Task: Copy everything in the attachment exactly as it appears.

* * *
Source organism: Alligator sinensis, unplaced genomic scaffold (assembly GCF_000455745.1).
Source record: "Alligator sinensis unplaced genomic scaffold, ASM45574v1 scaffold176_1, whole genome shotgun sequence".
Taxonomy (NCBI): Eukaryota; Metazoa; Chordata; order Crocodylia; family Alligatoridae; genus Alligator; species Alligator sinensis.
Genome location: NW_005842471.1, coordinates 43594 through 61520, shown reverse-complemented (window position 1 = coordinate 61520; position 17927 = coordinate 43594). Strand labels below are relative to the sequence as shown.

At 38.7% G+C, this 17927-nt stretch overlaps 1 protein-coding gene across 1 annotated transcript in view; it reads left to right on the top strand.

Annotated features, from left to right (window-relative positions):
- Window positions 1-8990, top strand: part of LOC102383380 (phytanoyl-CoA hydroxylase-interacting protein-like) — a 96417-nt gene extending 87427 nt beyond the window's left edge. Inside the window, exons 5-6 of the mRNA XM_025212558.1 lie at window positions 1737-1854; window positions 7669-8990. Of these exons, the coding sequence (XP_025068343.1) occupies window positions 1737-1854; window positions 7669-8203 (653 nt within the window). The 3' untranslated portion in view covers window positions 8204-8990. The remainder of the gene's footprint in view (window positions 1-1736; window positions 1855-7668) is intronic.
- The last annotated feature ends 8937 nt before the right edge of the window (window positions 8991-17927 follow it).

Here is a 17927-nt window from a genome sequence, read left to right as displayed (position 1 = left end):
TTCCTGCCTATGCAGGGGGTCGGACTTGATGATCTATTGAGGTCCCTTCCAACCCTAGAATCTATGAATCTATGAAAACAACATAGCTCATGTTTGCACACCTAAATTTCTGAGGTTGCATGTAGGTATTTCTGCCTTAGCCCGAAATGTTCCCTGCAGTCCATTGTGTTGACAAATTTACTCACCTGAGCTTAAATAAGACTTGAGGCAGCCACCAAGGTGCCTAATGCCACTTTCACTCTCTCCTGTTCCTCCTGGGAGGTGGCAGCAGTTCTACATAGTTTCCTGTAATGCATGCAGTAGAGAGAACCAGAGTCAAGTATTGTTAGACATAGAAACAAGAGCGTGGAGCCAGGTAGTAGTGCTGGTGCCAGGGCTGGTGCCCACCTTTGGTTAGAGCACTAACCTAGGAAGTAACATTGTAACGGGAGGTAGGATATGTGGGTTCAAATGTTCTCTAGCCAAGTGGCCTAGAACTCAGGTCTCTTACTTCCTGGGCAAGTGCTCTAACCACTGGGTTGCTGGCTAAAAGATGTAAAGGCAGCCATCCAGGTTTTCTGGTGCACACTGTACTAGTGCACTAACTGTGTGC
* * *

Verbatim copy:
Source organism: Alligator sinensis, unplaced genomic scaffold (assembly GCF_000455745.1).
Source record: "Alligator sinensis unplaced genomic scaffold, ASM45574v1 scaffold176_1, whole genome shotgun sequence".
Taxonomy (NCBI): Eukaryota; Metazoa; Chordata; order Crocodylia; family Alligatoridae; genus Alligator; species Alligator sinensis.
Genome location: NW_005842471.1, coordinates 43594 through 61520, shown reverse-complemented (window position 1 = coordinate 61520; position 17927 = coordinate 43594). Strand labels below are relative to the sequence as shown.

At 38.7% G+C, this 17927-nt stretch overlaps 1 protein-coding gene across 1 annotated transcript in view; it reads left to right on the top strand.

Annotated features, from left to right (window-relative positions):
- Window positions 1-8990, top strand: part of LOC102383380 (phytanoyl-CoA hydroxylase-interacting protein-like) — a 96417-nt gene extending 87427 nt beyond the window's left edge. Inside the window, exons 5-6 of the mRNA XM_025212558.1 lie at window positions 1737-1854; window positions 7669-8990. Of these exons, the coding sequence (XP_025068343.1) occupies window positions 1737-1854; window positions 7669-8203 (653 nt within the window). The 3' untranslated portion in view covers window positions 8204-8990. The remainder of the gene's footprint in view (window positions 1-1736; window positions 1855-7668) is intronic.
- The last annotated feature ends 8937 nt before the right edge of the window (window positions 8991-17927 follow it).

Here is a 17927-nt window from a genome sequence, read left to right as displayed (position 1 = left end):
TTCCTGCCTATGCAGGGGGTCGGACTTGATGATCTATTGAGGTCCCTTCCAACCCTAGAATCTATGAATCTATGAAAACAACATAGCTCATGTTTGCACACCTAAATTTCTGAGGTTGCATGTAGGTATTTCTGCCTTAGCCCGAAATGTTCCCTGCAGTCCATTGTGTTGACAAATTTACTCACCTGAGCTTAAATAAGACTTGAGGCAGCCACCAAGGTGCCTAATGCCACTTTCACTCTCTCCTGTTCCTCCTGGGAGGTGGCAGCAGTTCTACATAGTTTCCTGTAATGCATGCAGTAGAGAGAACCAGAGTCAAGTATTGTTAGACATAGAAACAAGAGCGTGGAGCCAGGTAGTAGTGCTGGTGCCAGGGCTGGTGCCCACCTTTGGTTAGAGCACTAACCTAGGAAGTAACATTGTAACGGGAGGTAGGATATGTGGGTTCAAATGTTCTCTAGCCAAGTGGCCTAGAACTCAGGTCTCTTACTTCCTGGGCAAGTGCTCTAACCACTGGGTTGCTGGCTAAAAGATGTAAAGGCAGCCATCCAGGTTTTCTGGTGCACACTGTACTAGTGCACTAACTGTGTGC